Radiation in japanise tea

19 Replies
extrarice said

While the situation at the Fukushima powerplant is indeed serious, I think that putting it on the same level as Chernobyl is not warranted at this point. The two situations are quite different. Here is a brief outline of what happened at Chernobyl:

Regarding food safety, both for domestic consumption and for export, the Japanese government will be intensely screening food products for radiation levels. They have very strict limits on what is permissible. In addition to the Japanese government performing these inspections, you can bet that the international community as well will be monitoring products imported from Japan for safety. Then there’s the UN’s International Atomic Energy Agency keeping an eye on things. It is highly unlikely that all of these organizations would all make a mistake and allow unsafe food to be exported or consumed domestically in Japan.

The situation there is indeed very serious, and it will take time to clean up. But there is no reason to be concerned about contaminated food entering the food supply.

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It scares me since the radioactive cloud did cover the whole Japanese archipel for many days after the initial explosions. I know that this cloud came towards Canada and U.S.A. and that we can’t prevent being exposed anyway but it does turn me off from drinking 2011 tea harvests…

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extrarice said

The Japanese government has been testing for radiation levels in harvested tea leaves to make sure they are safe. Samples of tea leaves from fifteen communities in Kanagawa Prefecture were taken and tested, and samples from five of those communities showed unsafe levels of radioactive cesium present. The Japanese government has asked the affected areas to not ship their tea products for the time being. The affected communities are:

Odawara City, Kiyokawa Village, Yugawara Town, Aikawa Town and Manazuru Town, all in Kanagawa Prefecture.

The government will test again next month during the next harvest.

Source: NHK http://www3.nhk.or.jp/daily/english/13_39.html

I still am not worried about consuming Japanese tea. Even if contaminated tea gets past on-site or government inspectors, product will be examined before being shipped either domestically or internationally. It is highly unlikely that any contaminated food will enter the food supply chain.

If you are concerned about your Japanese green tea, try to find out what prefecture your tea is sourced from. Most specialty online tea vendors will list what prefectures their Japanese green tea comes from. Then check a map of Japanese prefectures and pick a tea that comes from a comfortable distance away from Fukushima.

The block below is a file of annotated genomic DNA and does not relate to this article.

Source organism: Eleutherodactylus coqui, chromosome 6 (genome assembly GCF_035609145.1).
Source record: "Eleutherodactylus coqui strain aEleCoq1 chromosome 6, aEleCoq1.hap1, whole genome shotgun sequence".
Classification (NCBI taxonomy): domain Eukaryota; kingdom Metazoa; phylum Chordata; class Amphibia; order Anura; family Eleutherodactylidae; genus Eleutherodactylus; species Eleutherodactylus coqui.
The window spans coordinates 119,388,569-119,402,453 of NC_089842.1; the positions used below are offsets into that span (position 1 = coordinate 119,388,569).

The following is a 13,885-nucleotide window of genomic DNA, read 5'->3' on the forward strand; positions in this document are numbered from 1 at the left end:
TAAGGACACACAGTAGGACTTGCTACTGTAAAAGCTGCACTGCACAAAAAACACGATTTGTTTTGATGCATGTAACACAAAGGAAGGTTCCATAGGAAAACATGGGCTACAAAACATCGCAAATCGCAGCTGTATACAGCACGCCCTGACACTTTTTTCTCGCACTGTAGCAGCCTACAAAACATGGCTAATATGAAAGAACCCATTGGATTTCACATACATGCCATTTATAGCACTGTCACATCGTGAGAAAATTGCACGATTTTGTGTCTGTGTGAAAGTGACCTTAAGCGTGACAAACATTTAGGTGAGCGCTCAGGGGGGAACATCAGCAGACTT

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An update on how much cesium-137 and iodine-131 is in the leaves and what this might do for tea trade, interesting read.


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agarsch said

Does anyone know anything about Maiko Tea’s product and any radiation impact (or any testing done in the Kyoto prefecture / Uji region)? I know Maiko’s tea comes from Uji, which is not on the embargo list – but I’ve emailed the shop a couple times with questions about radiation exposure, whether they’ve run any tests, etc., and no one responds. Just curious if anyone has heard anything about Maiko or Uji. Thanks

Mel said

I read the article from above, and Uji is pretty south from there. I don’t even think they are getting readings for radioactivity. I am watching Shizuoka since their readings were in that article.

I haven’t read anything about Maiko Tea’s, but judging from the map, and the tests from other parts of Japan, they are good to brew. My heart breaks for them, this disaster just won’t stop. But this article is so enlightening, They really look at the glass being half full.

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Here’s a helpful article too:

The original is in french:
The long link is the one thru Google translate

According to this article, even in the most affected areas, the amount of radiation that actually comes through in a cup of tea is extremely little… even drinking lots of affected tea for a whole year amounts to far less radiation than one would experience in an airplane flight. Check it out.

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